Main results of the cohort study 

An extensive summary of the experimental project was published as a book (Uchtenhagen et al : Prescription of narcotics to heroin addicts. Karger Basel 1999).  

Feasibility of establishing Heroin clinics in 14 cities with mixed national/local funding, with adequate staff and with a high degree of acceptance by authorities and the population could be assured. 

Also, the safety of patients and staff could be evidenced (no fatal overdose from prescribed substances, no thefts or deviation to the illegal market, few cases of violent behavior). 

The consumption of illegal / non-prescribed substances was reduced significantly (especially the daily use of Heroin and Cocaine, to a lesser degree the regular use of Benzodiazepines, no significant reduction of Cannabis use). 

Health status  was significantly improved. Especially a reduction of depressive episodes and suicidal ideation, of epileptic attacks, of paranoid episodes was registered. Also, general physical health and nutritional health improved. 

Regarding social integration, it may be mentioned that homelessness was significantly reduced, while reintegration into the regular labor market proved to be more difficult. Most spectacular was the reduction of criminal activities according to self-report and police data.  

Retention in treatment was superior to what is observed in other forms of treatment. 60% of discharged patients could be transferred to a regular treatment program (about half of those to drug-free programs). 

The cost-benefit analysis showed a considerable reduction in costs for medical care and law enforcement; the benefits per day and patient amount to the double of the daily treatment costs in HAT.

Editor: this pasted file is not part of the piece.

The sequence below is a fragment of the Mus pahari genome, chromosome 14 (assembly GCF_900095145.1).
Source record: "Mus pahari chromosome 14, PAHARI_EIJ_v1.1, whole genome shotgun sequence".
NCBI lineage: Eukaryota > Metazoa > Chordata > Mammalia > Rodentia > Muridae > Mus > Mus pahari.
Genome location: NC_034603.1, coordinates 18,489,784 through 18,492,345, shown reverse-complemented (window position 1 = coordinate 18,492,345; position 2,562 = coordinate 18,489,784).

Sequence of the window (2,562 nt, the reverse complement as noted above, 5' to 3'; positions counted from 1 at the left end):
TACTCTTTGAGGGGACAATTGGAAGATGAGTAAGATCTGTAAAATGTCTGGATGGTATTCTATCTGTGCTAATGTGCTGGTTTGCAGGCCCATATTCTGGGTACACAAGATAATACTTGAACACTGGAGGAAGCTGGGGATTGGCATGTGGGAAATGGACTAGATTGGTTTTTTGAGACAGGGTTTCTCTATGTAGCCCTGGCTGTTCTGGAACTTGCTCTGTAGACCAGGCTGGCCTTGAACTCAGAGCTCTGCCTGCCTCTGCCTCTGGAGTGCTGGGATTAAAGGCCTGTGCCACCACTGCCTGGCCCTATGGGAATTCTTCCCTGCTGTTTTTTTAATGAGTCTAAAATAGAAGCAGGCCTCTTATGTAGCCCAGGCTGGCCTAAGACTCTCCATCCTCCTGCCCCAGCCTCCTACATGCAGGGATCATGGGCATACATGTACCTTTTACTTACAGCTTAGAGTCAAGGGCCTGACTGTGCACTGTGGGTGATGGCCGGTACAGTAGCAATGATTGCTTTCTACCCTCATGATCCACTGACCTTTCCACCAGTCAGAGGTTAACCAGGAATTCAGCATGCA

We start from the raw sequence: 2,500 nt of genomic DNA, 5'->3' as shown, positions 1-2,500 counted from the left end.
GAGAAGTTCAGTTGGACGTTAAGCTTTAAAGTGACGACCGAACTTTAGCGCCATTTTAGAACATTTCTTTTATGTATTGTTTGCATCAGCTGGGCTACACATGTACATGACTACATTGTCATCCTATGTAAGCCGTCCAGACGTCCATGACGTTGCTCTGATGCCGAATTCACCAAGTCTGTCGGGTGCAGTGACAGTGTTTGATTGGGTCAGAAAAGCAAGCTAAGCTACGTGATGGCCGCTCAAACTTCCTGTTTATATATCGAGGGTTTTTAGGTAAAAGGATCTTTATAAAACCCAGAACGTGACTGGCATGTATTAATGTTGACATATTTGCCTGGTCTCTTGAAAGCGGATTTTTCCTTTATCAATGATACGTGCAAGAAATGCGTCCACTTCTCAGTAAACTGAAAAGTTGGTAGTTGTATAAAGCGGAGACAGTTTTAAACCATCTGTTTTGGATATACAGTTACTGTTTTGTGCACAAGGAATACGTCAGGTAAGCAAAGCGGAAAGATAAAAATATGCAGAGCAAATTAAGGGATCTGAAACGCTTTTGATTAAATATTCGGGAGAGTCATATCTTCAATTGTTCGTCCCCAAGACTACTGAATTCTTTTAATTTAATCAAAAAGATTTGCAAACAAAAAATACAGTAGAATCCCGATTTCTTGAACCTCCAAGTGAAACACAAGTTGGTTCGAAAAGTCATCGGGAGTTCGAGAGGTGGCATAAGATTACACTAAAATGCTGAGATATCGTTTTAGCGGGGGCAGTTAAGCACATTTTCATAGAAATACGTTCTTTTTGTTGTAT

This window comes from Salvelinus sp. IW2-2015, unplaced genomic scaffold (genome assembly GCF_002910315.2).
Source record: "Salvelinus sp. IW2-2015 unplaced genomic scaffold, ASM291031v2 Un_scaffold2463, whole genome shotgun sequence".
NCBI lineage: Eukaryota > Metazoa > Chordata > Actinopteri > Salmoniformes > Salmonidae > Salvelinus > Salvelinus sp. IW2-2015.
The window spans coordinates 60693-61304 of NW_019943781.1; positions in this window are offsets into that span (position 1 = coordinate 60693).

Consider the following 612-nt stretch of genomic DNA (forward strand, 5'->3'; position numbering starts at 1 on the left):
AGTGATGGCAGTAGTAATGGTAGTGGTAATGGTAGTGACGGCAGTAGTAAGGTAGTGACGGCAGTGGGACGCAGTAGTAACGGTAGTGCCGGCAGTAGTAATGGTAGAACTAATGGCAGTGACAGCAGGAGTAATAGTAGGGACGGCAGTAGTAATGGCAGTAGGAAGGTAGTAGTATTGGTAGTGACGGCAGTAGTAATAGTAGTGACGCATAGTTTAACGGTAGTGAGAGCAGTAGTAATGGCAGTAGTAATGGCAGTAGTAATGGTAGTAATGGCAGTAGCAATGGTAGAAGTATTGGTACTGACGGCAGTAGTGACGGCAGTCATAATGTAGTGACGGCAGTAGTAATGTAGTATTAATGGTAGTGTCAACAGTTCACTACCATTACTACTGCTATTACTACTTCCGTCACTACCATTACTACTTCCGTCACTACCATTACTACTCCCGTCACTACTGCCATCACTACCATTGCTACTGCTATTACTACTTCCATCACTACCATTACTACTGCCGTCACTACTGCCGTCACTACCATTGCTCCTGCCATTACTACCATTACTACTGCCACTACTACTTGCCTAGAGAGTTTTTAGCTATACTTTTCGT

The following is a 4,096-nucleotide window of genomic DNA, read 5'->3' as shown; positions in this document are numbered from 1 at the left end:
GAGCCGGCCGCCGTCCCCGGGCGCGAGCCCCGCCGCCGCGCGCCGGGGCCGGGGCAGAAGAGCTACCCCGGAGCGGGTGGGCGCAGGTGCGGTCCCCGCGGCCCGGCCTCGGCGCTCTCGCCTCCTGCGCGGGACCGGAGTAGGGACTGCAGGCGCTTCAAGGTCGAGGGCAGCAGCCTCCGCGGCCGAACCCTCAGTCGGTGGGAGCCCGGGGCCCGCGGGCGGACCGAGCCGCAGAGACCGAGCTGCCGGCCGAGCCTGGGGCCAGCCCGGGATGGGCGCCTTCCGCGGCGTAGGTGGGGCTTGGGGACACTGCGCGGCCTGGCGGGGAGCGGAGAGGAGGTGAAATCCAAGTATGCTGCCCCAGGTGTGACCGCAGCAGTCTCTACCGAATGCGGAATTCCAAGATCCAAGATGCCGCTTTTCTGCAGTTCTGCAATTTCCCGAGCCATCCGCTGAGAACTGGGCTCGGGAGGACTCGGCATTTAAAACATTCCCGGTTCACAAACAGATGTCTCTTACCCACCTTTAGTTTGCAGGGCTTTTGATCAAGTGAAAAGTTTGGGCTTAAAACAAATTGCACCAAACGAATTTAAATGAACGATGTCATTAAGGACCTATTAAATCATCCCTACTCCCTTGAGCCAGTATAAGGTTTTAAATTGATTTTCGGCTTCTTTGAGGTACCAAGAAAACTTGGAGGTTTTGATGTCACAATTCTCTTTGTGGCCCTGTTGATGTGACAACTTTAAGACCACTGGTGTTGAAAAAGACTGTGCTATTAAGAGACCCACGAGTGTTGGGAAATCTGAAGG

Main results of the randomized and double-blind sub studies 

 The comparison of injectable Diamorphine with injectable Methadone and Morphine came to the following results : 

Recruitability of patients into the Diamorphine groups was superior. The groups for Methadone and Morphine did not reach the expected numbers, as many patients left after randomization before starting treatment. 

Retention was superior in the Diamorphine groups. This was evidenced in the randomized and in the double-blind studies. High dropout rates in the Methadone and Morphine groups were mainly due to the extent and severeness of side effects. 

Compliance with the program, as measured by the extent of using illegal heroin and cocaine, was superior in the Diamorphine groups. 

Overall, Diamorphine was found to be more acceptable and effective in terms of retention and compliance than I.V. Methadone and Morphine. Patients doing well on Methadone and Morphine were allowed to continue this medication; no new patients however were offered this approach.

 

Follow-up studies